At that distance, with that 85mm lens set to an aperture of f/5.6, I was going to have to pay careful attention to what the camera would focus on. I wanted to use autofocus, because even though I was going to have them sit on the posing stool, I was expecting that they would be swiveling back and forth as we experimented with more than one pose. I was going to be dealing with less than 1 foot (~10cm) of depth of field (front to back in focus). If the camera focused on the front of the model’s blouse, her eyes could be 6 inches behind that, and therefore not very sharp – and her earrings would certainly be getting blurry. I also knew that I would have to really be paying attention to this later in the day when I had a mother and daughter couple shot, and that the last time slot was the largest group of the day – a family of 4.

Since the camera and lens were set-up, the next thing that I worked on was the background lighting. I wanted the gray backdrop to be lit consistently (the same for every shot) and I wanted a vignette effect (a darkening of the corners of the photo) to surround the head of the model.

I put a Canon 580EX II Speedlite on a small light stand (the right-most stand in the two set-up shots above). I put it into what Syl Arena calls “free agent” mode. This is a mode that allows you to shoot with both E-TTL and Manual control of Speedlites at the same time. This is all described on page 148 of Syl’s book “Speedliter’s Handbook: Learning to Craft Light with Canon Speedlites”.

To get the vignette effect, I first put a large ExpoImaging Rogue FlashBenders onto the Speedlite and bent it into a shape that I thought would create somewhat of a spotlight onto the backdrop, directly behind the model. I never could get the somewhat uniform spotlight effect that I was after, and so after about 10 minutes of trying, I took off the FlashBender, and replaced it with a ExpoImaging Rogue 3-in-1 Honeycomb Grid unit.

I used the 45 degree honeycomb grid, and the spotlight pattern was easily obtained!  All I needed to do now was to dial in the amount of light (intensity) that this Speedlite would put out each and every time it fired.

Even though it is a trial-and-error effort, because I was using a whale gray backdrop, it is a very simply process. I would simply put the camera on the tripod, and take a photo of the backdrop. Since it was gray, I wanted a large spike on the histogram (on the back of the camera) to be positioned a little to the right of the center of the graph. (I wanted it to be brighter than 18% gray.) So I would take a photo, look at the histogram, walk over to the flash and dial up or dial down its power setting, and go back to the camera and take another photo, look at the histogram, rinse, and repeat. It only took a couple of shots to determine that I wanted this Speedlite set to 1/4 power.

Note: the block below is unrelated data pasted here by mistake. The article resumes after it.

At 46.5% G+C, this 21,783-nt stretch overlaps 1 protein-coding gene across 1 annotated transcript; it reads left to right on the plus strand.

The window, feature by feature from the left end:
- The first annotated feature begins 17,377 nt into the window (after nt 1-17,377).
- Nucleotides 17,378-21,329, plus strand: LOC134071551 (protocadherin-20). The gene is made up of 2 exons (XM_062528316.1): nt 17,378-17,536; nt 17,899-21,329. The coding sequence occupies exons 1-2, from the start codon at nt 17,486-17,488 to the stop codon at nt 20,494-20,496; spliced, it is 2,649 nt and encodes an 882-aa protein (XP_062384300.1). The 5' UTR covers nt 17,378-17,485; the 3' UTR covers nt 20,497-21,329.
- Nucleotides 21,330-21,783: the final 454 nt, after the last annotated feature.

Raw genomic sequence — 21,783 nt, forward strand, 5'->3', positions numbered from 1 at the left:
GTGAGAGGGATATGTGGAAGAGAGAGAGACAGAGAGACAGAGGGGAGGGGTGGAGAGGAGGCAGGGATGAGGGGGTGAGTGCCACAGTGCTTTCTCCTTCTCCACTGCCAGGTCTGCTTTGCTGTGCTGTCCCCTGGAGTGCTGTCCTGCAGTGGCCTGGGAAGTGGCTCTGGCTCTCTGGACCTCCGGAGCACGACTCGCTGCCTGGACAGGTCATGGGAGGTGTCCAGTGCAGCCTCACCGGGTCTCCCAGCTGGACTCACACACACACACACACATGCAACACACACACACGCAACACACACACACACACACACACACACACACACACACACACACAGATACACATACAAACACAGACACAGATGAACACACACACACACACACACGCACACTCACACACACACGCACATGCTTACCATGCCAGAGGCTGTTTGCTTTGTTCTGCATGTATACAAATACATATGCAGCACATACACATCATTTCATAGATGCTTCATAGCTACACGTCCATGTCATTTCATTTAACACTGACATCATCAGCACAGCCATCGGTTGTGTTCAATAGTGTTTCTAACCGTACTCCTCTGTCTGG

Normally a well lit backdrop is sufficient to separate your model from the backdrop, but I like to do a little more. I like to use a “hair light”. This is seen in the two set-up photos above as the little light on the end of a small “boom arm” that puts it high, near the middle of the backdrop. The stand that I use, is a black Manfrotto 420B Combi Boom Stand, which Syl Arena had recommended. You definitely need to use a sandbag as a counterweight to the boom arm, and I also add another one at the base, since the entire rig begins to get rather top-heavy.

I also put this hair light Speedlite into the “free agent” mode, and attach the ExpoImaging Rogue 3-in-1 Honeycomb Grid to it, using the 45 degree honeycomb. I used the same method described above to get the power level set the way I want. I used a small step stool so that I could change the power lever on the back of the Speedlite, without changing the position of the light (which can be very frustrating). I asked Barb to be my model, and had her sit on the posing stool while I took several photos to try and dial in the power setting of the hair light.